Steph goes into detail on SEO basics for a writer, and as anyone familiar with SEO knows it’s tough for recommendations and content to stay up to date after more than a couple of years. I would urge anyone new to publishing online to certainly read through the SEO sections but to then seek out a recent guide from content-centric SEO for more up to date tool recommendations and best practices. I don’t have any big issues with this section, it’s just tough to be totally current when the book was published about 4 years ago.

I’m glad I took the time to read through Steph’s book and had many takeaways that I think will help me improve not only my writing, but my processes and outlook.

I would recommend Doing Content Right to anyone who is regularly writing online and wants to see an improvement in results in terms of readership, engagement, and conversions. Also, anyone new to publishing online will find this to be a goldmine of information, especially with the exercises included.

Exactly What To Say Book Review & Summary

I just wrapped up reading Exactly What To Say by Phil M Jones – this was a great short read that gave me some wonderful ideas on how to better use concise language to get better results more quickly.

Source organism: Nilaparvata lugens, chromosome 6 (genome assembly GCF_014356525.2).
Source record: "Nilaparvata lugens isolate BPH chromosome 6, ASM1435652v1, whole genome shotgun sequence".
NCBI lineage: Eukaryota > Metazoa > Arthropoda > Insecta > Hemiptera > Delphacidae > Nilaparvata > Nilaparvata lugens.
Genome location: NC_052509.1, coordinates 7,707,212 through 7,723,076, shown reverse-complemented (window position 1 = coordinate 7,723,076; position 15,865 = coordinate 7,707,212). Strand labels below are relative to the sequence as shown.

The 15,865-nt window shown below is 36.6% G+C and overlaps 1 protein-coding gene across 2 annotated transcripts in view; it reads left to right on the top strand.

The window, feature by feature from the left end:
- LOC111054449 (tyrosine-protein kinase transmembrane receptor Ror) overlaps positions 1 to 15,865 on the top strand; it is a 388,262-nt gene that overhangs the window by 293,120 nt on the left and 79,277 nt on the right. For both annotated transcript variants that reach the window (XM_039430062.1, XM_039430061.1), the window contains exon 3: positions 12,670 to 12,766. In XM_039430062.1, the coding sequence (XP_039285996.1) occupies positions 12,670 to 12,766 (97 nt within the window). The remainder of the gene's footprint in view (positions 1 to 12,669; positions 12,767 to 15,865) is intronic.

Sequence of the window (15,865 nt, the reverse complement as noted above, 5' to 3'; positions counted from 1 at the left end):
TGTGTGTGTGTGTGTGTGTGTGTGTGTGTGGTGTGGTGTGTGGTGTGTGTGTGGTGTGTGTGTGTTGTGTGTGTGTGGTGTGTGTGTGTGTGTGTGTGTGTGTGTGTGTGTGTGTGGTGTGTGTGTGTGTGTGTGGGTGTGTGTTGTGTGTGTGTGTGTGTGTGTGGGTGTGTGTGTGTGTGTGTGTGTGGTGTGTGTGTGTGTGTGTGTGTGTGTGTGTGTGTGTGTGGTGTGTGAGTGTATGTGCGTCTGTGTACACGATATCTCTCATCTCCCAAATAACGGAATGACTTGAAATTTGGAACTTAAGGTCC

Which means what exactly?

Well, the book is laid out into short chapters focusing on the “magic words” that you can use to get the outcome you’re looking for more quickly.

For example, future pacing is addressed where you ask the question, “how would you feel if…” and fill in the blanks with whatever fits for your discussion. For this example, maybe it would be “how would you feel if you had a short, to the point, phrase for every conversation in your life that helped you reach decisions with others more quickly?”

Well, now you’re thinking about it and creating a better mental image or feeling that is more “customized” to you than anything I could every guess at!

Each chapter has the reasoning behind using the phrase and then goes into actual examples so that you can see how (and sometimes when) to use it in case you aren’t familiar or certain.

This was a great short read that should provide both short term and long term ROI. Helping people make decisions and move conversations forward is a powerful tool.

If you’re interested in reading the book, check it out here.

You can find the audiobook here.

Win Bigly Book Review

Win Bigly, by Scott Adams, was an interesting read from my POV – it sets a lot of powerful persuasion techniques forward in the context of the 2016 US Presidential campaigns.

Regardless of whether you want to know more about the campaigns or are tired of thinking about it (or living the results) there’s something for both sides. The campaign and election is used as the background of Win Bigly to weave the story and deliver some great details and higher level concepts dealing with persuasion, how to use it, how to “detect” it, and specific ways you can use these same ideas.